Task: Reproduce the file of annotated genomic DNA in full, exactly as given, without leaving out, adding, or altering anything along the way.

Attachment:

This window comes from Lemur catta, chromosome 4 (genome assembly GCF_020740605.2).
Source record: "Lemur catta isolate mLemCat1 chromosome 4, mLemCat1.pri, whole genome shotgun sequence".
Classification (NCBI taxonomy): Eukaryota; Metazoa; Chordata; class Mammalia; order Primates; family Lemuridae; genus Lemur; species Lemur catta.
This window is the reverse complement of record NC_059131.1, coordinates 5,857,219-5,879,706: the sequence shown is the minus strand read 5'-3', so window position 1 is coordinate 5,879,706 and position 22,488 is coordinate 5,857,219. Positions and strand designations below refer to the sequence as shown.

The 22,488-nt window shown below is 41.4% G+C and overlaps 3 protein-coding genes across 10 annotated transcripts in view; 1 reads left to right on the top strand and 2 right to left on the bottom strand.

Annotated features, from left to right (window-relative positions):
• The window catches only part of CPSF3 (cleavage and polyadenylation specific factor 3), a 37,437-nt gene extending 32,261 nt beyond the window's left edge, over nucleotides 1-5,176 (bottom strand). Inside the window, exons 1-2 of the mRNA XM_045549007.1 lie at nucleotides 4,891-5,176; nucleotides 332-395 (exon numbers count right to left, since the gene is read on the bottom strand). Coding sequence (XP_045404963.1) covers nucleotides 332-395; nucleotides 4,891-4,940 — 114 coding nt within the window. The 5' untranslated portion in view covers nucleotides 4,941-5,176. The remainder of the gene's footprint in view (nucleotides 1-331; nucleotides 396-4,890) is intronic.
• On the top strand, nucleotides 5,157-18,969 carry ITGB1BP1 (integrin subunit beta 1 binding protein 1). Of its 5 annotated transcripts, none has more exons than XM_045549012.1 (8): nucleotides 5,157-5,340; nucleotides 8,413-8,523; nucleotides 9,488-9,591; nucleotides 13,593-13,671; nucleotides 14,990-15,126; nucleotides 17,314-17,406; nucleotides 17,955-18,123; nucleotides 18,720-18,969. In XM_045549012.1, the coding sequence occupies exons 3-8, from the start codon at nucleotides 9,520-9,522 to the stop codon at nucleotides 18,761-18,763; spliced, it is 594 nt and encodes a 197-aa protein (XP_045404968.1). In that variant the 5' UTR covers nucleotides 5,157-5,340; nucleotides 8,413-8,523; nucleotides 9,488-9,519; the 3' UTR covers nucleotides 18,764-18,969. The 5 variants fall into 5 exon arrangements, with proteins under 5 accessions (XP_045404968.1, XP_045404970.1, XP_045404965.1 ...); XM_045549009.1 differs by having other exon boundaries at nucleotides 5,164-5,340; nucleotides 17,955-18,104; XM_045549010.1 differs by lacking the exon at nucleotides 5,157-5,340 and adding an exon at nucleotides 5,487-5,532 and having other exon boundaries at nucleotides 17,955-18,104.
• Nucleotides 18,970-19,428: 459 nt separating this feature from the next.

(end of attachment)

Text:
This window comes from Lemur catta, chromosome 4 (genome assembly GCF_020740605.2).
Source record: "Lemur catta isolate mLemCat1 chromosome 4, mLemCat1.pri, whole genome shotgun sequence".
Classification (NCBI taxonomy): Eukaryota; Metazoa; Chordata; class Mammalia; order Primates; family Lemuridae; genus Lemur; species Lemur catta.
This window is the reverse complement of record NC_059131.1, coordinates 5,857,219-5,879,706: the sequence shown is the minus strand read 5'-3', so window position 1 is coordinate 5,879,706 and position 22,488 is coordinate 5,857,219. Positions and strand designations below refer to the sequence as shown.

The 22,488-nt window shown below is 41.4% G+C and overlaps 3 protein-coding genes across 10 annotated transcripts in view; 1 reads left to right on the top strand and 2 right to left on the bottom strand.

Annotated features, from left to right (window-relative positions):
• The window catches only part of CPSF3 (cleavage and polyadenylation specific factor 3), a 37,437-nt gene extending 32,261 nt beyond the window's left edge, over nucleotides 1-5,176 (bottom strand). Inside the window, exons 1-2 of the mRNA XM_045549007.1 lie at nucleotides 4,891-5,176; nucleotides 332-395 (exon numbers count right to left, since the gene is read on the bottom strand). Coding sequence (XP_045404963.1) covers nucleotides 332-395; nucleotides 4,891-4,940 — 114 coding nt within the window. The 5' untranslated portion in view covers nucleotides 4,941-5,176. The remainder of the gene's footprint in view (nucleotides 1-331; nucleotides 396-4,890) is intronic.
• On the top strand, nucleotides 5,157-18,969 carry ITGB1BP1 (integrin subunit beta 1 binding protein 1). Of its 5 annotated transcripts, none has more exons than XM_045549012.1 (8): nucleotides 5,157-5,340; nucleotides 8,413-8,523; nucleotides 9,488-9,591; nucleotides 13,593-13,671; nucleotides 14,990-15,126; nucleotides 17,314-17,406; nucleotides 17,955-18,123; nucleotides 18,720-18,969. In XM_045549012.1, the coding sequence occupies exons 3-8, from the start codon at nucleotides 9,520-9,522 to the stop codon at nucleotides 18,761-18,763; spliced, it is 594 nt and encodes a 197-aa protein (XP_045404968.1). In that variant the 5' UTR covers nucleotides 5,157-5,340; nucleotides 8,413-8,523; nucleotides 9,488-9,519; the 3' UTR covers nucleotides 18,764-18,969. The 5 variants fall into 5 exon arrangements, with proteins under 5 accessions (XP_045404968.1, XP_045404970.1, XP_045404965.1 ...); XM_045549009.1 differs by having other exon boundaries at nucleotides 5,164-5,340; nucleotides 17,955-18,104; XM_045549010.1 differs by lacking the exon at nucleotides 5,157-5,340 and adding an exon at nucleotides 5,487-5,532 and having other exon boundaries at nucleotides 17,955-18,104.
• Nucleotides 18,970-19,428: 459 nt separating this feature from the next.